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California’s One-Action Rule May Apply to Federal Lenders

By: Anthony J. Carucci

California’s one-action rule provides that “[t]here can be but one form of action for the recovery of any debt or the enforcement of any right secured by mortgage upon real property or an estate for years therein . . . .” Cal. Code Civ. Proc. § 726(a). In other words, the one-action rule prescribes that the only process for recovery of a debt secured by a mortgage or deed of trust is to foreclose on the lien. The rule aims to prevent a multiplicity of actions and vexatious litigation, and to force a beneficiary to look to all of the security as the primary fund for payment of a debt before looking to the trustor’s other assets.… Read More »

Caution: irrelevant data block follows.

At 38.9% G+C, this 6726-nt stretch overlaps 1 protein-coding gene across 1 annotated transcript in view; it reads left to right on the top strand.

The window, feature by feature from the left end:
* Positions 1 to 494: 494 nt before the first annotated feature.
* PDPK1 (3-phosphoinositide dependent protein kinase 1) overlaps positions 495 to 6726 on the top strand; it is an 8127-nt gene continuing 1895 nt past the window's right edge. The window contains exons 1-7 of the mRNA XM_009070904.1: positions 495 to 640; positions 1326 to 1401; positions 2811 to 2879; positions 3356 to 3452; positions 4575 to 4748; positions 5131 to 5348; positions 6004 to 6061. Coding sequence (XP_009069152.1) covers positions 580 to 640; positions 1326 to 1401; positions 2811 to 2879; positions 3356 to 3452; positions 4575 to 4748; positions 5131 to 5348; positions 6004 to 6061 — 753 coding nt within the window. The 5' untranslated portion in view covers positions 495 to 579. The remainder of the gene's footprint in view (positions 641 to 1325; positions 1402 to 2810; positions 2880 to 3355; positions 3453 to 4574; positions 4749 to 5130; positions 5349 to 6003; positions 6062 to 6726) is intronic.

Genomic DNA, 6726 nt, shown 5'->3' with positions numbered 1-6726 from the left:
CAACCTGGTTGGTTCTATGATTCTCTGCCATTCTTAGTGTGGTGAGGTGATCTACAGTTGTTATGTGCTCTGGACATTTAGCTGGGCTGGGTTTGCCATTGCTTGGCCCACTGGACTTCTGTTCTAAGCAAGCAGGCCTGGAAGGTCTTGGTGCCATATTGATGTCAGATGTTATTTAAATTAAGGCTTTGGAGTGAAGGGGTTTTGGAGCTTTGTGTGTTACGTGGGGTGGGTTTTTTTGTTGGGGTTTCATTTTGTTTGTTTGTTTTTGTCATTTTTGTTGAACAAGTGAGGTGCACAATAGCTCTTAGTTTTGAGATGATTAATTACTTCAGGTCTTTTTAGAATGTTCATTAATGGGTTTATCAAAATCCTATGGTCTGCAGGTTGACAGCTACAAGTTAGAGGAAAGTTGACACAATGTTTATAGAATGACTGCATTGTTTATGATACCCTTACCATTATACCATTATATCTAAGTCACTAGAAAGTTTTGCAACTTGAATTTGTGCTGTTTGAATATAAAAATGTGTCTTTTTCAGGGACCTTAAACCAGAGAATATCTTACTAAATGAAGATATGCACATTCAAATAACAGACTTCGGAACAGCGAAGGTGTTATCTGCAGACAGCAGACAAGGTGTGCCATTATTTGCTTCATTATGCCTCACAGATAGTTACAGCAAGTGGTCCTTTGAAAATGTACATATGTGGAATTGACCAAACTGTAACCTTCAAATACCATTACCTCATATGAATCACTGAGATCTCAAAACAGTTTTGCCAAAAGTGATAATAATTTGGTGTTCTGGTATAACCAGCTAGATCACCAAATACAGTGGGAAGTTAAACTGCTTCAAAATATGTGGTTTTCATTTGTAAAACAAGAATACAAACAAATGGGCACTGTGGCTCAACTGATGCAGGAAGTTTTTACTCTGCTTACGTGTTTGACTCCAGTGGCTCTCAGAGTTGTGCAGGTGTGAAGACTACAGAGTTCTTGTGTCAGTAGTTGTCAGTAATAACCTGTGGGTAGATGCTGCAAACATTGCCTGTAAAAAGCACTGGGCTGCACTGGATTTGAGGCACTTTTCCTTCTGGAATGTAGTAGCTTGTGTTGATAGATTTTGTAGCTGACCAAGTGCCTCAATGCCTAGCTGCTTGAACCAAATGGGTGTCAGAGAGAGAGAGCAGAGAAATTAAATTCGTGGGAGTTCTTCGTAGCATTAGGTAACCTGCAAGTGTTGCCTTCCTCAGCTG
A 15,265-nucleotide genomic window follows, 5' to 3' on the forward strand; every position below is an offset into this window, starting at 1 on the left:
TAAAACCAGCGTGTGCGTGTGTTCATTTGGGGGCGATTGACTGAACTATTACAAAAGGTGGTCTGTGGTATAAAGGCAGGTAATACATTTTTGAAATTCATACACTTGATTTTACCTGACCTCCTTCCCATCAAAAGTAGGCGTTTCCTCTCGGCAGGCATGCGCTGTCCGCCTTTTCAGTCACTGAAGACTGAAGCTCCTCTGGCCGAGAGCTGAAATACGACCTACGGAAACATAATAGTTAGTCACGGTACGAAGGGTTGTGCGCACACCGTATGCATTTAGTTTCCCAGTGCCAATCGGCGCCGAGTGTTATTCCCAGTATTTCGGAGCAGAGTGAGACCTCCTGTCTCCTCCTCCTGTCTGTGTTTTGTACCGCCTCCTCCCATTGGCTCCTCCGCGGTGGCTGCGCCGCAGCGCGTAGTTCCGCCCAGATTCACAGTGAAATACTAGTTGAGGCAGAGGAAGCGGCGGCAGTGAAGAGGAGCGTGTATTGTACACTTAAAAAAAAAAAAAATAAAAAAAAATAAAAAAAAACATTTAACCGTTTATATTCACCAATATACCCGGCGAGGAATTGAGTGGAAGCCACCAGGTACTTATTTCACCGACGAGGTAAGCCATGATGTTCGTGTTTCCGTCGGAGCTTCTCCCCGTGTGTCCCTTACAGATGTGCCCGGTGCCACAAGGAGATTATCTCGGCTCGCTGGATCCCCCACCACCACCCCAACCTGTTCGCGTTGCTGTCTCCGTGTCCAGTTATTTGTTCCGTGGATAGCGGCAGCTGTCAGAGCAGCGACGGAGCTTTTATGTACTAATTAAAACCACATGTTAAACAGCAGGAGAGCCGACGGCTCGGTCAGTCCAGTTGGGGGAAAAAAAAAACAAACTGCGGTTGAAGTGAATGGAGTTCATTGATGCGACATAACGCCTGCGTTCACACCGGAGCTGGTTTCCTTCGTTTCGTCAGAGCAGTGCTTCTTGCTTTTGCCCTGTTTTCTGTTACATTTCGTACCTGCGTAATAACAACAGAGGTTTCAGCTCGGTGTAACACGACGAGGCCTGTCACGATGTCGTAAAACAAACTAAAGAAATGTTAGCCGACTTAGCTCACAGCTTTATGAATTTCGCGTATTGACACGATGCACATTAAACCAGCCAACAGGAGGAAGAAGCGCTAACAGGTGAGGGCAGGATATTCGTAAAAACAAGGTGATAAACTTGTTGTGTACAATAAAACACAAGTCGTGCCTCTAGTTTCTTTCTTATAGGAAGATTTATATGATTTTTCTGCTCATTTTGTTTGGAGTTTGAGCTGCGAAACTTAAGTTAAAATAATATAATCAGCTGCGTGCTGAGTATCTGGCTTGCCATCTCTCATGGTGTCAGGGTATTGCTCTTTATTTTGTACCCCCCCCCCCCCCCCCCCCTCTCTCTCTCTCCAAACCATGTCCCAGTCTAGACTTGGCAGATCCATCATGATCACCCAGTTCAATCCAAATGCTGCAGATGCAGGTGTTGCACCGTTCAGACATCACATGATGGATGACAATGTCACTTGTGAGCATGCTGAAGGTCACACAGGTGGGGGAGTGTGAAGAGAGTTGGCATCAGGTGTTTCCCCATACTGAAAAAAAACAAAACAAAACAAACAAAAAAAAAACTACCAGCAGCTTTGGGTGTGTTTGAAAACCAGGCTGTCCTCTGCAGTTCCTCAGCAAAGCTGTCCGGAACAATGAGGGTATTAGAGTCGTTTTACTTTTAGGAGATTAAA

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Eminent Domain: Be Careful What You Ask For

By:  Richard Herold and Patrick Paul

The condemnation[1] of property for public works may not always be as clean and easy as the government would like.  Although local governments are often critical players in the cleanup and redevelopment of contaminated properties, contaminated property can: (1) trigger disclosure requirements; (2) lead to environmental liability, for example, under the Comprehensive Environmental Response, Compensation and Liability Act (“CERCLA” or “Superfund”) (42 U.S.C. §9601, et seq.) or an analogous state statute;[2] and/or (3) impact the ultimate valuation of the property.

Local governments can be liable under CERCLA as any one of the following:

  • A current owner or operator of the contaminated property
  • An owner or operator of the property at the time of contamination
  • A party who arranged for the disposal of contamination